In recent months, the Japanese cabinet and important affiliated advisory committees are discussing a more active immigration policy and the acceptance of more foreign workers in order to boost Japan's long-term economic growth. Concretely, it has been proposed in policy making circles to enlarge the foreign trainee program and to open up new job categories for foreign workers like for example home helpers. The supporters hope that such an opening of the Japanese labour market will allow to overcome the predicted labour shortage in construction for realizing the infrastructure of the 2020 Summer Olympics in Tokyo and to allow more highly qualified Japanese women to combine work and family. If these proposals are realized, they would mark another important step of Japan from an immigration country to an immigration state.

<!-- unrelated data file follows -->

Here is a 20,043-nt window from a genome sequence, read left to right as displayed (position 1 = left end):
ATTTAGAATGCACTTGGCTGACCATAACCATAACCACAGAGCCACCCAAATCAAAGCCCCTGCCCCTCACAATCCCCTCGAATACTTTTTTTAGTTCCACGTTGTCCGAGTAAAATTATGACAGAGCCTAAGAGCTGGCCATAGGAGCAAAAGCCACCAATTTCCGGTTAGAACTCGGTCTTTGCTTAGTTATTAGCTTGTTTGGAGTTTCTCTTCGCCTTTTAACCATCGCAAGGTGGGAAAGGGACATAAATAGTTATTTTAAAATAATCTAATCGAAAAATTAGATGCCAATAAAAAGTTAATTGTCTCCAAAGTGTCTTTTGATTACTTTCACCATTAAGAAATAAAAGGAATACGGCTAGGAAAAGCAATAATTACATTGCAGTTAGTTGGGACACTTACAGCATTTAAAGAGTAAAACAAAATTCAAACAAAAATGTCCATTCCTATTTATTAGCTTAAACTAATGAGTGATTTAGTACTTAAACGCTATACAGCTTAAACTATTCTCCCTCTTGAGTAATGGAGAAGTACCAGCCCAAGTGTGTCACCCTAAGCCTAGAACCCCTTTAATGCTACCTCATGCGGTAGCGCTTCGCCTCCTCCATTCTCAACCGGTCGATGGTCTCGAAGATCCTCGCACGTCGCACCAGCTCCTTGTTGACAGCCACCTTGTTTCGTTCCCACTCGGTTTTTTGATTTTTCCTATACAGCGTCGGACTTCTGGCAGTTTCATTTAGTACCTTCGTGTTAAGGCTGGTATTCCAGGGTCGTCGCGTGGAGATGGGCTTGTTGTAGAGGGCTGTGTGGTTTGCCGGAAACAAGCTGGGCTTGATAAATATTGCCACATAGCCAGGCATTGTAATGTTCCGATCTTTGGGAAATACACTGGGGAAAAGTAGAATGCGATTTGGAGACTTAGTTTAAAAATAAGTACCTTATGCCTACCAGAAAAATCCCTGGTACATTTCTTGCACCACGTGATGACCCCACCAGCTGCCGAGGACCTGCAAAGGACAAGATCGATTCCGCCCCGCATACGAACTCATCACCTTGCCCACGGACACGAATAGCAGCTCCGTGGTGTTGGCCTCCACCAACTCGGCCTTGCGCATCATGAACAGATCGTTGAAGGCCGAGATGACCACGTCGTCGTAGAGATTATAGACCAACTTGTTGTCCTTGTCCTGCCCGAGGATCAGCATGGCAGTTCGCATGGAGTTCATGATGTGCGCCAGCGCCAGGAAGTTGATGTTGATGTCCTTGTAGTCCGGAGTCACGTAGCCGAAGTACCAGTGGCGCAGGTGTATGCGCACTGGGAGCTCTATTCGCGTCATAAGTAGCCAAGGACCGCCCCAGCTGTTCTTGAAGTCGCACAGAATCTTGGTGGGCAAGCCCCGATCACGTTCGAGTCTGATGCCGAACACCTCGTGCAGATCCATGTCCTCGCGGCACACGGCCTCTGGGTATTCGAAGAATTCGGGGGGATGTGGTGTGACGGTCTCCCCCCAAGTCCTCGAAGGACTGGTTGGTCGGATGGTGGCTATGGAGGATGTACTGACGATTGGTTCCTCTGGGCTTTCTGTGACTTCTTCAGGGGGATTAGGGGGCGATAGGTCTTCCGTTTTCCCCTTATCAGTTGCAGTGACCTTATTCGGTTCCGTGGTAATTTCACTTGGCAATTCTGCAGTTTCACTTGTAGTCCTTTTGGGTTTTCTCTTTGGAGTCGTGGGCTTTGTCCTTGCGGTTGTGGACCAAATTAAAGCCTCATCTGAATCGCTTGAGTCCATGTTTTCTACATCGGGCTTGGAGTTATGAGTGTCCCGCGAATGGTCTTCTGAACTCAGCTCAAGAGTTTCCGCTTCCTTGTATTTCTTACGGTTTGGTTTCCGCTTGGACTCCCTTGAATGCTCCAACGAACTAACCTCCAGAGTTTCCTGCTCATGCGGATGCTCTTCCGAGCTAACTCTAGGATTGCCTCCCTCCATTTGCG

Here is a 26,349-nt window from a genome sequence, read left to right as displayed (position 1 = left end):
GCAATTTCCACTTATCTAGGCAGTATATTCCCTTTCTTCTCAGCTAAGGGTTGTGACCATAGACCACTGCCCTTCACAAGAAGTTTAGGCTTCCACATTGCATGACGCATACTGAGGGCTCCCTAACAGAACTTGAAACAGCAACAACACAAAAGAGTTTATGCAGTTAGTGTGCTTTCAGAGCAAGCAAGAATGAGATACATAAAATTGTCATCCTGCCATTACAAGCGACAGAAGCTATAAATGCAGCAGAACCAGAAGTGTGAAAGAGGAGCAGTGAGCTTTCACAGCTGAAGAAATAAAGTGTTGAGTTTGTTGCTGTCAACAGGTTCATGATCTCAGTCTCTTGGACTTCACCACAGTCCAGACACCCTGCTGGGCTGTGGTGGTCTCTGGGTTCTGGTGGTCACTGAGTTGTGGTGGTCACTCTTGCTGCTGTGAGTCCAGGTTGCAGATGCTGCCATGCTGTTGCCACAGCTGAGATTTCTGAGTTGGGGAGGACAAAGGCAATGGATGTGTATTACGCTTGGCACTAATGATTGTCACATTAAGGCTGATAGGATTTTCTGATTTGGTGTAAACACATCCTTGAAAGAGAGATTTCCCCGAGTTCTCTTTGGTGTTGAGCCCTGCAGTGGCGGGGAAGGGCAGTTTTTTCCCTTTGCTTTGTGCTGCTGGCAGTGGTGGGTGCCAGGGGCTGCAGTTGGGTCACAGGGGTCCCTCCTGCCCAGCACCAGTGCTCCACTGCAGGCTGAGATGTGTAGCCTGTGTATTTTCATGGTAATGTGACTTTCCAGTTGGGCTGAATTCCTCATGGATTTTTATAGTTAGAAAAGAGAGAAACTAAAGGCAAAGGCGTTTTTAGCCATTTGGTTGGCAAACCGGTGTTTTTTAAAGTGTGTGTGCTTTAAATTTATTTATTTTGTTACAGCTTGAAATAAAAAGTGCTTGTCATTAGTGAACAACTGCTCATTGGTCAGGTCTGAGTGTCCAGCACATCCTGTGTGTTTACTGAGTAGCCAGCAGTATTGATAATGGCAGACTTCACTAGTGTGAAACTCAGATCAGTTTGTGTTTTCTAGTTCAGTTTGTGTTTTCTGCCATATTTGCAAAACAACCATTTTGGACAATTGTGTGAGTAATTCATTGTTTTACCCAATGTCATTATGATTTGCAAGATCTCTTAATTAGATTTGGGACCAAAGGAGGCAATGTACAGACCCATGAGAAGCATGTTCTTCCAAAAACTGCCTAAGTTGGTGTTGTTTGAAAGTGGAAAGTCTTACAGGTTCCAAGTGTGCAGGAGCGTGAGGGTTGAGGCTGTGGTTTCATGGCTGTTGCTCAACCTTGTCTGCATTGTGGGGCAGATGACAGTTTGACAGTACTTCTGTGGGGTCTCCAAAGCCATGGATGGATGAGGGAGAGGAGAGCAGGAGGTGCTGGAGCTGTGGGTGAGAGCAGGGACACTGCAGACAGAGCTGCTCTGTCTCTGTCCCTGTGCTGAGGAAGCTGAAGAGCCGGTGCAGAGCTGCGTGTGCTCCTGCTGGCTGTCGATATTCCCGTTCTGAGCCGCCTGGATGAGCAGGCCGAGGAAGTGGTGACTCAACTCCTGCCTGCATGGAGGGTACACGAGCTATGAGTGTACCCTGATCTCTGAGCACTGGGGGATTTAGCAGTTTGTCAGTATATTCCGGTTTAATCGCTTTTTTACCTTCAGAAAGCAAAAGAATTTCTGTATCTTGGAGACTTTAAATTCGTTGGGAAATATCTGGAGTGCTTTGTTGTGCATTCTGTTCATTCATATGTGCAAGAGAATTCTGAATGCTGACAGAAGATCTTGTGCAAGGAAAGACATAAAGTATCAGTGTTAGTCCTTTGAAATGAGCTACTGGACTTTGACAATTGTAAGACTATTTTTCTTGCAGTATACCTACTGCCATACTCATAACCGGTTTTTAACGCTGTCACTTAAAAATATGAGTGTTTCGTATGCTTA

Already in the late 1980s, Japan has been transformed into an immigration country. Although the share of foreign residents is with less than 2% still today in international comparison very low, Japan has already for over a quarter-century a highly continuous immigration flow of foreign workers. In fact, in absolute numbers of yearly net immigrants, Japan is one of the important migration destination among OECD countries. As many Western societies before it, Japan has struggled for years to cope with this new reality as immigration country. Officially its immigration policy is restrictive by accepting only highly qualified foreign workers in some professional fields, which are explicitly defined in Japan's immigration law. Still, Japan has also three important side-doors through which foreign workers are entering the Japanese labour market in other sectors than those professional fields. First, since starting active recruitment of foreign students in the 1980s, most foreign students are working part-time and have become a crucial part of the work force in the urban service sector (convenience stores, restaurants etc.). Second, since 1991, nikkeijin (Japanese emigrants and their descendants up to the third generation) are exceptionally granted a renewable working visa and play a crucial role as highly flexible blue-collar workers in Japan's leading export industries. Third, in the early 1990s, Japan's foreign trainee program was expanded and enlarged and is since then a undeclared guest worker program for small and medium enterprises (SME) in many declining industries. Hence, about 90% of all foreign workers in Japan are de facto active in a job that is not included in the professional fields of highly qualified workers stipulated by the immigration law. In other words, in Japan like in many Western societies exists a clear gap between the official immigration policy and real immigration movements. Moreover, for decades, these immigration movements were, however, not accompanied by a national integration policy. Without any support from the central government, local authorities had to try to accommodate foreign workers as denizen. Eventually in 2009, after strong pressure from local governments and civil society, national administration has started to introduce first steps of an integration policy on national level. This marks the beginning of the transformation of Japan from an immigration country, in which immigration is de facto happening, to an immigration state that is actively handling immigration as part of its policy sets.